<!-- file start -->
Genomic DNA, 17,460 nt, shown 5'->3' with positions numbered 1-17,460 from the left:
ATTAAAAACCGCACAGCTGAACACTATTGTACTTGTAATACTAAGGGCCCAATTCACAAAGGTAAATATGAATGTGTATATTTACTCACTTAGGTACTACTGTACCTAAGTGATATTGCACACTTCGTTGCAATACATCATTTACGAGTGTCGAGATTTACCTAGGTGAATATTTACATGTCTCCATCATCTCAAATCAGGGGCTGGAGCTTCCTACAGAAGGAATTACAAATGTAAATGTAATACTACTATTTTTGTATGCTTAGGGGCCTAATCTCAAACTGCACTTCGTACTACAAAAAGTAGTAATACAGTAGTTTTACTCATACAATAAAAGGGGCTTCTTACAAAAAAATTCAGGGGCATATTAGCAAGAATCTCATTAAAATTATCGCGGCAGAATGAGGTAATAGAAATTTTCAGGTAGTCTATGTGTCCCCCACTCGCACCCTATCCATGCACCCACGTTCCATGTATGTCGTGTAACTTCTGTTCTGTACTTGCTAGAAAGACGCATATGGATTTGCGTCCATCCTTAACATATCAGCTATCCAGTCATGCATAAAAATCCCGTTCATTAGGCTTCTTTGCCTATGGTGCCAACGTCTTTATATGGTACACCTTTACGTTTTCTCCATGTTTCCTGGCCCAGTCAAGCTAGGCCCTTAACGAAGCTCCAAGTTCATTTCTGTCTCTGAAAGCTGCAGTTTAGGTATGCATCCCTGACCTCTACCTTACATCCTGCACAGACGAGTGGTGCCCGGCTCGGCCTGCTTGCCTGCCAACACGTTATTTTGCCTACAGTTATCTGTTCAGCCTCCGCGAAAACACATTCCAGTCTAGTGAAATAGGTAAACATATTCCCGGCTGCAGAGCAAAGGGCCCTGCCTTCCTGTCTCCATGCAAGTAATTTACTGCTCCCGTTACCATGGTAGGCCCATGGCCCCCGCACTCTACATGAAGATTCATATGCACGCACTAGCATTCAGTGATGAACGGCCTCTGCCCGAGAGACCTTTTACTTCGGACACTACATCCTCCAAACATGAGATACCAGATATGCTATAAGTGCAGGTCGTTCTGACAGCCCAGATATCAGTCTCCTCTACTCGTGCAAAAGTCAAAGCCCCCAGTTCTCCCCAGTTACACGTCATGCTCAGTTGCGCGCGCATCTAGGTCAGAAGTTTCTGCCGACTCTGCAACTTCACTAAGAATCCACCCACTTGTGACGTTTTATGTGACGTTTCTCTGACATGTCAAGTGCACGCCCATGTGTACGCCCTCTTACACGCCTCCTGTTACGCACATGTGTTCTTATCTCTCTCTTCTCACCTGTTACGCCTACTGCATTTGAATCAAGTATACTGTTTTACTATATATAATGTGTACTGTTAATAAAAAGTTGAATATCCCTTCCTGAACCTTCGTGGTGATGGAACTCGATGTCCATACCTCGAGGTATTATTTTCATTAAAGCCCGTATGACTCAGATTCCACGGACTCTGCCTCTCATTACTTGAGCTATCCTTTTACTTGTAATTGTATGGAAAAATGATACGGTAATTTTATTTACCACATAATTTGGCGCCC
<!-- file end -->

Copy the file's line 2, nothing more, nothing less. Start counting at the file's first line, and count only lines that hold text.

ATTAAAAACCGCACAGCTGAACACTATTGTACTTGTAATACTAAGGGCCCAATTCACAAAGGTAAATATGAATGTGTATATTTACTCACTTAGGTACTACTGTACCTAAGTGATATTGCACACTTCGTTGCAATACATCATTTACGAGTGTCGAGATTTACCTAGGTGAATATTTACATGTCTCCATCATCTCAAATCAGGGGCTGGAGCTTCCTACAGAAGGAATTACAAATGTAAATGTAATACTACTATTTTTGTATGCTTAGGGGCCTAATCTCAAACTGCACTTCGTACTACAAAAAGTAGTAATACAGTAGTTTTACTCATACAATAAAAGGGGCTTCTTACAAAAAAATTCAGGGGCATATTAGCAAGAATCTCATTAAAATTATCGCGGCAGAATGAGGTAATAGAAATTTTCAGGTAGTCTATGTGTCCCCCACTCGCACCCTATCCATGCACCCACGTTCCATGTATGTCGTGTAACTTCTGTTCTGTACTTGCTAGAAAGACGCATATGGATTTGCGTCCATCCTTAACATATCAGCTATCCAGTCATGCATAAAAATCCCGTTCATTAGGCTTCTTTGCCTATGGTGCCAACGTCTTTATATGGTACACCTTTACGTTTTCTCCATGTTTCCTGGCCCAGTCAAGCTAGGCCCTTAACGAAGCTCCAAGTTCATTTCTGTCTCTGAAAGCTGCAGTTTAGGTATGCATCCCTGACCTCTACCTTACATCCTGCACAGACGAGTGGTGCCCGGCTCGGCCTGCTTGCCTGCCAACACGTTATTTTGCCTACAGTTATCTGTTCAGCCTCCGCGAAAACACATTCCAGTCTAGTGAAATAGGTAAACATATTCCCGGCTGCAGAGCAAAGGGCCCTGCCTTCCTGTCTCCATGCAAGTAATTTACTGCTCCCGTTACCATGGTAGGCCCATGGCCCCCGCACTCTACATGAAGATTCATATGCACGCACTAGCATTCAGTGATGAACGGCCTCTGCCCGAGAGACCTTTTACTTCGGACACTACATCCTCCAAACATGAGATACCAGATATGCTATAAGTGCAGGTCGTTCTGACAGCCCAGATATCAGTCTCCTCTACTCGTGCAAAAGTCAAAGCCCCCAGTTCTCCCCAGTTACACGTCATGCTCAGTTGCGCGCGCATCTAGGTCAGAAGTTTCTGCCGACTCTGCAACTTCACTAAGAATCCACCCACTTGTGACGTTTTATGTGACGTTTCTCTGACATGTCAAGTGCACGCCCATGTGTACGCCCTCTTACACGCCTCCTGTTACGCACATGTGTTCTTATCTCTCTCTTCTCACCTGTTACGCCTACTGCATTTGAATCAAGTATACTGTTTTACTATATATAATGTGTACTGTTAATAAAAAGTTGAATATCCCTTCCTGAACCTTCGTGGTGATGGAACTCGATGTCCATACCTCGAGGTATTATTTTCATTAAAGCCCGTATGACTCAGATTCCACGGACTCTGCCTCTCATTACTTGAGCTATCCTTTTACTTGTAATTGTATGGAAAAATGATACGGTAATTTTATTTACCACATAATTTGGCGCCC